This paper is organized as follows. We start with a motivation of our work. A comparison of Model2Mine with existing methodologies is discussed in Section IV. This is followed by a discussion of modeling and Semantic Web technologies used (Section III). Tool design, with a discussion of each module in the tool, is presented in Section V. We then discuss our evaluations, limitations and challenges in Sections  LABEL:Validation and LABEL:Discussion respectively.

Ii Motivation

Significant work has gone into identifying design patterns that can be used by software engineers [b15] [b27], but these patterns assume that a developer is working on the design phase of software. Many times, however, a maintenance engineer works on an existing codebase, and it is unclear which design patterns already exist in the source code.

The ability to identify existing patterns in source code is especially important for legacy code that needs to meet new security requirements. Model2Mine serves the purpose of helping security engineers to rapidly understand which, if any, existing security mechanisms (i.e., security design patterns) have been designed into the existing code base. The mined security design patterns can then be compared with security requirements.

Fig. 1: UML Diagram and corresponding SPARQL query for a simple inheritance relationship

Iii Background: Modeling & Semantic Web

In this section we provide background on the various technologies we use for Model2Mine.

Modeling: The Unified Modeling Language (UML) is a general-purpose modeling language intended to provide a standard way to visualize the design of a system [b2]. A UML Class Diagram has components like Classes and Interfaces which in turn contains attributes, operations. Classes are connected using relationships including Generalization, Association, Composition, Collaboration and Interface Realization.

There are various UML editing tools that enables users to create UML Diagrams. One of these tools is StarUML [b49]. We use StarUML to create UML Class Diagrams of various design patterns (e.g., Proxy, Visitor, Factory, Builder). We also used the StarUML XMI plugin to convert model (.mdj) and fragment (.mfj) files of these design patterns to XMI files. These XMI files serve as input to Model2Mine.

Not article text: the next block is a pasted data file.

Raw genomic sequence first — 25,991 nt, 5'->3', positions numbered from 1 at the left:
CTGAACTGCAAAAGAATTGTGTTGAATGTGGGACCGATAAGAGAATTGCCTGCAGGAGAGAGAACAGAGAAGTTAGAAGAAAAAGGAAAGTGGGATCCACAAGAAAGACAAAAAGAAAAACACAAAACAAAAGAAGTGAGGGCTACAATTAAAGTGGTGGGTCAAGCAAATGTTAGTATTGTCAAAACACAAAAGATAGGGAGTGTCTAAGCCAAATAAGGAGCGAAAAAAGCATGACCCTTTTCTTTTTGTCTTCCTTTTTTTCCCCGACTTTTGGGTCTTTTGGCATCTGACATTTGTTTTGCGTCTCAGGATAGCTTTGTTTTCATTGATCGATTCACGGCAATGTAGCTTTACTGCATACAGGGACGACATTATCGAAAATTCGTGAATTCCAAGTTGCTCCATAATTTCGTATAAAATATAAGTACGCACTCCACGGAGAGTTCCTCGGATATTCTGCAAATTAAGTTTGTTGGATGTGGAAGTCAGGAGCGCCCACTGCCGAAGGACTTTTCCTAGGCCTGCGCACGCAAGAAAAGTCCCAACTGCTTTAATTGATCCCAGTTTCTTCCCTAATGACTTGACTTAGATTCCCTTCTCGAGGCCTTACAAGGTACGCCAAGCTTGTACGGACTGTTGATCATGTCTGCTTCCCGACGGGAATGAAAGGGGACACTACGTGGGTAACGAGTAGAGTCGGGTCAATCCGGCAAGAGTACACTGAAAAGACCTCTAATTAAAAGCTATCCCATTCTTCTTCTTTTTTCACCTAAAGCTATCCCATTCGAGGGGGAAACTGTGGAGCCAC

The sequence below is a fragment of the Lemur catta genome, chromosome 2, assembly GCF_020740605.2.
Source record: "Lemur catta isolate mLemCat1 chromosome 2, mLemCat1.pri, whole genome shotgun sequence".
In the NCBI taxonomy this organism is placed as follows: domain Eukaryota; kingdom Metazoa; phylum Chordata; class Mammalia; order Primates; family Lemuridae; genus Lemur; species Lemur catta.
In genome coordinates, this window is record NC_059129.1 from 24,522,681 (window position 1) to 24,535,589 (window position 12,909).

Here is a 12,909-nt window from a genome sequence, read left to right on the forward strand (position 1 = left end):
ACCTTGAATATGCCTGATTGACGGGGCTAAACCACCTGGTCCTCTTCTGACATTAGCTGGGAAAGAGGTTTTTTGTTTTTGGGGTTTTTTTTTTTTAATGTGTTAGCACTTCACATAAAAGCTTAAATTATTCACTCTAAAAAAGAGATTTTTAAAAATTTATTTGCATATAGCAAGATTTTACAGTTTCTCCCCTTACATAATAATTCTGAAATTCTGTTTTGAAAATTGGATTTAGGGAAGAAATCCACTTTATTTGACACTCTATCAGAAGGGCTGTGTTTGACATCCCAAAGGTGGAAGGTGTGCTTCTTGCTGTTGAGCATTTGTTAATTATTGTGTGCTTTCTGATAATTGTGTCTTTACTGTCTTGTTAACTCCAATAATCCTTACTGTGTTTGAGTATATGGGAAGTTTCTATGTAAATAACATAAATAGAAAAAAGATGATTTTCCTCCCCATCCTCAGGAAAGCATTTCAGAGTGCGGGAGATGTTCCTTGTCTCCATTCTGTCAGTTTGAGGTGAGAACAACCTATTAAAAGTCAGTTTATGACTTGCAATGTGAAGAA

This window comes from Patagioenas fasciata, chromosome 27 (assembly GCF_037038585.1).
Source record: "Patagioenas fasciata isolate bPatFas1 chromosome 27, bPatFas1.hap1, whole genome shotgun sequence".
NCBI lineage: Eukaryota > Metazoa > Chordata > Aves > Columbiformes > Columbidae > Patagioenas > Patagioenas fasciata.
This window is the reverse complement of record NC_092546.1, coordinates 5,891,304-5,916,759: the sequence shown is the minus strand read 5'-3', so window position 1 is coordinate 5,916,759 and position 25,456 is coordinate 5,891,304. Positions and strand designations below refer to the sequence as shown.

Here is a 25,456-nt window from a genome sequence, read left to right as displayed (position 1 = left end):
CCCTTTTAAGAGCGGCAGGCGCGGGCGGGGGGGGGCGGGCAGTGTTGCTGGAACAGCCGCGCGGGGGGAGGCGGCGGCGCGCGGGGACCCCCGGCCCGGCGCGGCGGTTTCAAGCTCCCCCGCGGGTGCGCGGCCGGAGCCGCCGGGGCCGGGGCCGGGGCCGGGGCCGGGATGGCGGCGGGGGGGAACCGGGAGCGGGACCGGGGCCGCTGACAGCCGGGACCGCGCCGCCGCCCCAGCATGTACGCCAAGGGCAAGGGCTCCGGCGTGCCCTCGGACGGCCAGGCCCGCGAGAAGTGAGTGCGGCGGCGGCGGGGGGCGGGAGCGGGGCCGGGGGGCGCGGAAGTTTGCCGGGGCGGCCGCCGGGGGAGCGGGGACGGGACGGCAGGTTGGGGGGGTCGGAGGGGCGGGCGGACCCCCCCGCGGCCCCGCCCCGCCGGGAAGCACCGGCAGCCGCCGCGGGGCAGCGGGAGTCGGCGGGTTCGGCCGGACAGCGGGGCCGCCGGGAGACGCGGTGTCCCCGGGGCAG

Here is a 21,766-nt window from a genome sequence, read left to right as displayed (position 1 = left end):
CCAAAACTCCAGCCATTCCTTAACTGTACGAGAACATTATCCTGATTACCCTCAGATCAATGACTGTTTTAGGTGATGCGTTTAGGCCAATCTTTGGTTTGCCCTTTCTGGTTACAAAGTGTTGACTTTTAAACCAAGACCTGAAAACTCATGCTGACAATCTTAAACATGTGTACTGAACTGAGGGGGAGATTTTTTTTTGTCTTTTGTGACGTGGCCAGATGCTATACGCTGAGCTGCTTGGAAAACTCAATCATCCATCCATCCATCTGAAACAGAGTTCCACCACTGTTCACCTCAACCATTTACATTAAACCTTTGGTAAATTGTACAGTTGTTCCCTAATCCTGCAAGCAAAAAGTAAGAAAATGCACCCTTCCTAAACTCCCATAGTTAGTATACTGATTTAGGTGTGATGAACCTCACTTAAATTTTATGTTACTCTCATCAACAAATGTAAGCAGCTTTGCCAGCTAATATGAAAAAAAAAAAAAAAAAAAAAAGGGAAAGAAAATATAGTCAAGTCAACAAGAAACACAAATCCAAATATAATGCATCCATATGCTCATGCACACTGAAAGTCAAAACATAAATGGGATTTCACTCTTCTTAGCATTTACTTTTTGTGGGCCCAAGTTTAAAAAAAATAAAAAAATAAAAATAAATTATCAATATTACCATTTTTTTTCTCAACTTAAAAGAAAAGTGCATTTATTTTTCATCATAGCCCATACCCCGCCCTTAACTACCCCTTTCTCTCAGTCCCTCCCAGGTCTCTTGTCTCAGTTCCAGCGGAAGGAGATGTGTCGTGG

Modeling Metrics: SDMetrics is an Object Oriented design quality measurement tool for UML [b48]. SDMetrics analyzes the structure of UML models and works with all UML design tools that support XMI. Although the software is rich with features like comprehensive design measurements, automated design rule checks and an interactive UI, the only functionality we use in this project is the Open Core library used in its backend that parses UML Files stored as XMI. It supports all XMI versions currently in use. It also has a flexible custom XMI import, configurable to support proprietary UML metamodel extensions and tools that deviate from XMI standards.

Semantic Web: Mine2Model is built on top of various Semantic Web technologies: RDF, CodeOntology, and SPARQL. An RDF graph is a finite set of RDF triples [b36]. RDF triples contain facts, which are relationships between resources. Resources are represented as nodes, relationships are represented as edges. The vocabulary for RDF graphs is three disjoint sets: a set of URIs , a set of bnode identifiers , and a set of well-formed literals . The union of these sets is called the set of RDF terms. An RDF triple is a tuple .

CodeOntology is a building block of the Web of Code, an attempt to leverage code in a semantic framework [b33] [b34]

. The CodeOntology has an exposed API to parse source code of OpenJDK8 as well as result set of parsing open source code on Github through the GitHub API. Its framework is composed of three main components: Ontology, Parser and Datasets.

The ontology component is designed to model the domain of object-oriented programming languages. It is written in OWL 2 and is mainly focused towards the Java programming language, but it can be replaced to represent more languages. The modelling process underlying the creation of the ontology has been guided by common competency questions that usually arise during software processes and has been inspired by a re-engineering of the Java abstract syntax tree.

The parser component analyzes Java code to serialize it into RDF triples. Internally, the RDF triple extraction is managed by a Spoon [b47] processor invoked for every package in the input project. The RDF serialization process is handled using Apache Jena [b46]. It is able to extract structural information common to all object-oriented programming languages, like class hierarchy, methods and constructors. Optionally, it can also serialize into RDF triples all the statements and expressions, thereby providing a complete RDF-ization of source code. The RDF serialization of a Java project acts in three steps. First the project is analyzed to download all of its dependencies and load them in class path. Then an abstract syntax tree of the source code and its dependencies is built and processed to extract a set of RDF triples.